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Manuel Ycaza

Manuel Ycaza
Induction Year: 
Feb. 1, 1938, Panama City, Panama
July 16, 2018, New York City
Career Years: 
1956-1971; 1983
Number of Mounts: 
Number of Winners: 
Winning Percentage: 

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One of the first Latin jockeys to enjoy success in America, Manny Ycaza was one of racing’s great trailblazers. A favorite of railbirds, a scourge of race stewards and an inspiration to great Panamanian jockeys such as Braulio Baeza, Laffit Pincay, Jr., Jorge Velasquez and Jacinto Vasquez who followed his path to compete in the United States, Ycaza was a fiery competitor on the track and a gentleman in his personal life.


The son of a bus driver, Ycaza began riding ponies at the age of 6 and was riding professionally in Panama at age 14. He then spent some time competing in Mexico before coming to the United States in 1956.


Riding for the famous Cain Hoy Stable, Ycaza won the 1959 D.C. International aboard Bald Eagle then came back with the same horse the following year to become the only back-to-back winner in the history of the prestigious race.


Hired by prominent Canadian owner/breeder E. P. Taylor to ride for his Windfields Farm in the 1963 Queen’s Plate, Ycaza won Canada’s most prestigious race aboard the colt Canebora. A year later, he rode Quadrangle to victory in the 1964 Belmont Stakes to thwart the Triple Crown bid of Northern Dancer. In 1968, Ycaza rode Dark Mirage to the first ever Filly Triple Crown when they won the Acorn Stakes, Mother Goose Stakes and the Coaching Club American Oaks.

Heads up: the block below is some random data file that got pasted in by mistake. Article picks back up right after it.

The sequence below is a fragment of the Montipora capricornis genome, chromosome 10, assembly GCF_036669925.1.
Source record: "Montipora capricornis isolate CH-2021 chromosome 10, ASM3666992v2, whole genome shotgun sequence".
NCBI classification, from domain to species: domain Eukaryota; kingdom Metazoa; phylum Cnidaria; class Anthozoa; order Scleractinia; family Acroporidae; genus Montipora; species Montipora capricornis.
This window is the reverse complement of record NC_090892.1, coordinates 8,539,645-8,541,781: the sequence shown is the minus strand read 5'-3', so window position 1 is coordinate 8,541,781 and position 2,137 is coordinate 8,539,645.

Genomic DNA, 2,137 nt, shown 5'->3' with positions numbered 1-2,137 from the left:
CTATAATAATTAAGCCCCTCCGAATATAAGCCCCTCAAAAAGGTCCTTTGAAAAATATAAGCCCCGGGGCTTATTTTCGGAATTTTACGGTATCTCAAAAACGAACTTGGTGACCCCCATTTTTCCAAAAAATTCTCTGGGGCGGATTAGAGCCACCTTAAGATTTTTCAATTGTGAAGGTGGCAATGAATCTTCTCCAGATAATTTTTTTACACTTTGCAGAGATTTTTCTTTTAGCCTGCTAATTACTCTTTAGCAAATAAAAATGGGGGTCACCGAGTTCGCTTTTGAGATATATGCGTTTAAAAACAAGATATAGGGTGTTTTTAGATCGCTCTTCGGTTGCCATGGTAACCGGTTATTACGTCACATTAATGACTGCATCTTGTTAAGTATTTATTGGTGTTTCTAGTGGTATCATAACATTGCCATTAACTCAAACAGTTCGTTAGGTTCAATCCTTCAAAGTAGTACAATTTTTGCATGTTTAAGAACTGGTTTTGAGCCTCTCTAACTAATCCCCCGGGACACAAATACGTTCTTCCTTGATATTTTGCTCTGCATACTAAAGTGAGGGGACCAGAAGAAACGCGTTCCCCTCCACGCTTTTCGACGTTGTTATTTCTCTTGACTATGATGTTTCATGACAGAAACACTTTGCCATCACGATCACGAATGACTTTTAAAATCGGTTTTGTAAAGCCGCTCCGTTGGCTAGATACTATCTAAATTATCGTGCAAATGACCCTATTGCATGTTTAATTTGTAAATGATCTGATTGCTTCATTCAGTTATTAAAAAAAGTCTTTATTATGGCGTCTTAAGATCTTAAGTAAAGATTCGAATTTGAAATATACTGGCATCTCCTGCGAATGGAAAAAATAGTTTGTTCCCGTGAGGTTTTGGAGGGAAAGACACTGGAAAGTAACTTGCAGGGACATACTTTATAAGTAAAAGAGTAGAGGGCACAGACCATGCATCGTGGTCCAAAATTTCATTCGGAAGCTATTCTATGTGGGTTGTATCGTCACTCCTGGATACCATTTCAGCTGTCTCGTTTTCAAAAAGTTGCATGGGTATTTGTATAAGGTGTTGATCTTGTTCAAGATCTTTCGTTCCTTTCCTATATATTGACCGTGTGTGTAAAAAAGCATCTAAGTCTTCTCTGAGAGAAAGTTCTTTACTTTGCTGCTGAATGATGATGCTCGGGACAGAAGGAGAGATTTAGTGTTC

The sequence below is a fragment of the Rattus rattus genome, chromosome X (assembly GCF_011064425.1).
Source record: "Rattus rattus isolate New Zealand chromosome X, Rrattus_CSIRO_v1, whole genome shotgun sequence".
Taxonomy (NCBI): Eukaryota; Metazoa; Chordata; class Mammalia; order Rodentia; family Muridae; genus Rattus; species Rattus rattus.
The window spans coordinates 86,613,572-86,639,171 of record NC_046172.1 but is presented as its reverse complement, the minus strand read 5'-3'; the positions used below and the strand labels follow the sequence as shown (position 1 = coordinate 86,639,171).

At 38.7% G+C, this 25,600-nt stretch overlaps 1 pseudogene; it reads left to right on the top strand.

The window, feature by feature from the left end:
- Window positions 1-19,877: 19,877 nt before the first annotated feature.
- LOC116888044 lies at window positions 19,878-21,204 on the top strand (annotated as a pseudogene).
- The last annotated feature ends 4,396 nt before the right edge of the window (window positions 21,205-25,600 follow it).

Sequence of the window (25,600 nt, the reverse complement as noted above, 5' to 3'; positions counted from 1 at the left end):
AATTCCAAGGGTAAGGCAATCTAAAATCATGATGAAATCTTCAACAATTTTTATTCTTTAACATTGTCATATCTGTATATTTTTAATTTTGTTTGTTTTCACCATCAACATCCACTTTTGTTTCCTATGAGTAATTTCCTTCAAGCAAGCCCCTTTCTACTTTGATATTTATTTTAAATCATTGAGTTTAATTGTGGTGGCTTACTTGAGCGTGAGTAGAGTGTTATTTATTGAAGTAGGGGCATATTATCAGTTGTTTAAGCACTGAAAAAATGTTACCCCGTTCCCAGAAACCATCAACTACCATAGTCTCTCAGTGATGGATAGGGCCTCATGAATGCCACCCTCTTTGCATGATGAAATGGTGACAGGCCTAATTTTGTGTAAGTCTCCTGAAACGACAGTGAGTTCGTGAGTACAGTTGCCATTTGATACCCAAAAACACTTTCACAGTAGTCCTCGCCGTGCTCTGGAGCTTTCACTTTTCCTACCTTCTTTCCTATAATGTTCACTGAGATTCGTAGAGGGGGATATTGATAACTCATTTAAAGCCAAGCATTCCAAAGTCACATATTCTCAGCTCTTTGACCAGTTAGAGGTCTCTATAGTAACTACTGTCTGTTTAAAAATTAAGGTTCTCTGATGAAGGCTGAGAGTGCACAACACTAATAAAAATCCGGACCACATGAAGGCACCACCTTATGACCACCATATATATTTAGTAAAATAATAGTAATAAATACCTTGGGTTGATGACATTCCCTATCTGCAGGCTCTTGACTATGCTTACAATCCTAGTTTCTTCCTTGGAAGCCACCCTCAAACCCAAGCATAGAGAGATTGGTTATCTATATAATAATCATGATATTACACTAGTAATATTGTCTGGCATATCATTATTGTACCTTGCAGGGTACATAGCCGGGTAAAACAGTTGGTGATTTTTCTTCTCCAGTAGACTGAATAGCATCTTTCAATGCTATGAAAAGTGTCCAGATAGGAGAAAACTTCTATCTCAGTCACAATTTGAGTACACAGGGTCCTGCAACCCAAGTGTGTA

Fearless and aggressive — sometimes to a fault — Ycaza was among the most penalized riders of his era. In a 1962 feature on “the Latin invasion” in horse racing, Sports Illustrated reported that “in the last six years stewards have suspended him for fouls for more than one full year (376 racing days).”


Major wins for Ycaza include the Travers Stakes (2), American Derby, Jerome Handicap, Kentucky Oaks (4), Suburban Handicap (2), Withers Stakes (2), Alabama Stakes, Arlington Handicap, Aqueduct Handicap, Bernard Baruch (3), Metropolitan Handicap, Champagne Stakes (3), Belmont Futurity (2), Saratoga Special (2), Blue Grass Stakes, Florida Derby, Tremont Stakes (2), Beldame Stakes, Hopeful Stakes, Santa Anita Oaks, Dwyer Stakes, Man o’ War Stakes, Strub Stakes, Diana Handicap, Brooklyn Handicap and Sanford Stakes.


Ycaza spent much of his career in New York and found particular success at Saratoga Race Course, where he won 41 races in 1959 alone, breaking a record that had stood for 38 years.


Ycaza, who won the George Woolf Memorial Jockey Award in 1964, went down in a spill at Hialeah Park in Florida in 1970, which him to retire the following year. Around that time, he received a call from Brig. Gen. Omar Torrijos Herrera, Panama’s dictatorial leader, to serve as consul general in New York City. Ycaza held the position for about a year.


In 1977, Ycaza became the first Latin rider inducted into the National Museum of Racing’s Hall of Fame. He came back to ride in 1983 but retired shortly thereafter for good with 2,367 wins.